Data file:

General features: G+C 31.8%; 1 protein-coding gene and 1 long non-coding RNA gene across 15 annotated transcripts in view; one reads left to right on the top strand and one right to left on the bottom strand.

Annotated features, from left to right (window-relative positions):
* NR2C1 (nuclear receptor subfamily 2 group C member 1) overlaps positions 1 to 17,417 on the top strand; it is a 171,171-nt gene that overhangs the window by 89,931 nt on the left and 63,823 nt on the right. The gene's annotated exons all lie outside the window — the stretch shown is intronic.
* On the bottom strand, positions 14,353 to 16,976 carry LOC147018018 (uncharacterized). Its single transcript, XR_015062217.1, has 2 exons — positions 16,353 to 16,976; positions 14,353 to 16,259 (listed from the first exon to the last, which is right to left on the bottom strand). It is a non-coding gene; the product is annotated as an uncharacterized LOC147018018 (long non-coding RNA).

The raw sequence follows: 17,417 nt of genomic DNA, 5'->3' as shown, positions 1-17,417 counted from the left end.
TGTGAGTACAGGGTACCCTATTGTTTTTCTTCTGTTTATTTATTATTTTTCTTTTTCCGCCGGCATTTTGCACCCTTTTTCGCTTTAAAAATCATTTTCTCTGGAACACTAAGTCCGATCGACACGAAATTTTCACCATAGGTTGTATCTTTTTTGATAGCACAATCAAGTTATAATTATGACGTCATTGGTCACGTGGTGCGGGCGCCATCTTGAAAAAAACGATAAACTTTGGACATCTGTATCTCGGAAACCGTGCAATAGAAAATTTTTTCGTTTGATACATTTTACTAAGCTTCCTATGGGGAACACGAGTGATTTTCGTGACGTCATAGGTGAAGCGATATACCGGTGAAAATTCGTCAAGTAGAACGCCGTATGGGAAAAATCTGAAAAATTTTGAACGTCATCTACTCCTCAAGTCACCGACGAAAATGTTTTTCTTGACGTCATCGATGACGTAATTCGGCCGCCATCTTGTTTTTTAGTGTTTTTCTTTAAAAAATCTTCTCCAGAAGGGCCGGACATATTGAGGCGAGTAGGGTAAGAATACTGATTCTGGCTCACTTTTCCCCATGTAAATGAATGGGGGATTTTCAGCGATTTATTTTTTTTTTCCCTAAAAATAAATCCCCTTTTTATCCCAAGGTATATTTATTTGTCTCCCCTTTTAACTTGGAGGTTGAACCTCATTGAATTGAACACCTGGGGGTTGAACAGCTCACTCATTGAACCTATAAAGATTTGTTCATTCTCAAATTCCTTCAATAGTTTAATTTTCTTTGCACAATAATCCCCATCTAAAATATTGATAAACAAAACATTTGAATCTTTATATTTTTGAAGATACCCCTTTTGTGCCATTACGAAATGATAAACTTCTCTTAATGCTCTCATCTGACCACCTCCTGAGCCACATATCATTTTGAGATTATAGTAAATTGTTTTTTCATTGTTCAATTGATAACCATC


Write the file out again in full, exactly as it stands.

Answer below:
General features: G+C 31.8%; 1 protein-coding gene and 1 long non-coding RNA gene across 15 annotated transcripts in view; one reads left to right on the top strand and one right to left on the bottom strand.

Annotated features, from left to right (window-relative positions):
* NR2C1 (nuclear receptor subfamily 2 group C member 1) overlaps positions 1 to 17,417 on the top strand; it is a 171,171-nt gene that overhangs the window by 89,931 nt on the left and 63,823 nt on the right. The gene's annotated exons all lie outside the window — the stretch shown is intronic.
* On the bottom strand, positions 14,353 to 16,976 carry LOC147018018 (uncharacterized). Its single transcript, XR_015062217.1, has 2 exons — positions 16,353 to 16,976; positions 14,353 to 16,259 (listed from the first exon to the last, which is right to left on the bottom strand). It is a non-coding gene; the product is annotated as an uncharacterized LOC147018018 (long non-coding RNA).

The raw sequence follows: 17,417 nt of genomic DNA, 5'->3' as shown, positions 1-17,417 counted from the left end.
TGTGAGTACAGGGTACCCTATTGTTTTTCTTCTGTTTATTTATTATTTTTCTTTTTCCGCCGGCATTTTGCACCCTTTTTCGCTTTAAAAATCATTTTCTCTGGAACACTAAGTCCGATCGACACGAAATTTTCACCATAGGTTGTATCTTTTTTGATAGCACAATCAAGTTATAATTATGACGTCATTGGTCACGTGGTGCGGGCGCCATCTTGAAAAAAACGATAAACTTTGGACATCTGTATCTCGGAAACCGTGCAATAGAAAATTTTTTCGTTTGATACATTTTACTAAGCTTCCTATGGGGAACACGAGTGATTTTCGTGACGTCATAGGTGAAGCGATATACCGGTGAAAATTCGTCAAGTAGAACGCCGTATGGGAAAAATCTGAAAAATTTTGAACGTCATCTACTCCTCAAGTCACCGACGAAAATGTTTTTCTTGACGTCATCGATGACGTAATTCGGCCGCCATCTTGTTTTTTAGTGTTTTTCTTTAAAAAATCTTCTCCAGAAGGGCCGGACATATTGAGGCGAGTAGGGTAAGAATACTGATTCTGGCTCACTTTTCCCCATGTAAATGAATGGGGGATTTTCAGCGATTTATTTTTTTTTTCCCTAAAAATAAATCCCCTTTTTATCCCAAGGTATATTTATTTGTCTCCCCTTTTAACTTGGAGGTTGAACCTCATTGAATTGAACACCTGGGGGTTGAACAGCTCACTCATTGAACCTATAAAGATTTGTTCATTCTCAAATTCCTTCAATAGTTTAATTTTCTTTGCACAATAATCCCCATCTAAAATATTGATAAACAAAACATTTGAATCTTTATATTTTTGAAGATACCCCTTTTGTGCCATTACGAAATGATAAACTTCTCTTAATGCTCTCATCTGACCACCTCCTGAGCCACATATCATTTTGAGATTATAGTAAATTGTTTTTTCATTGTTCAATTGATAACCATC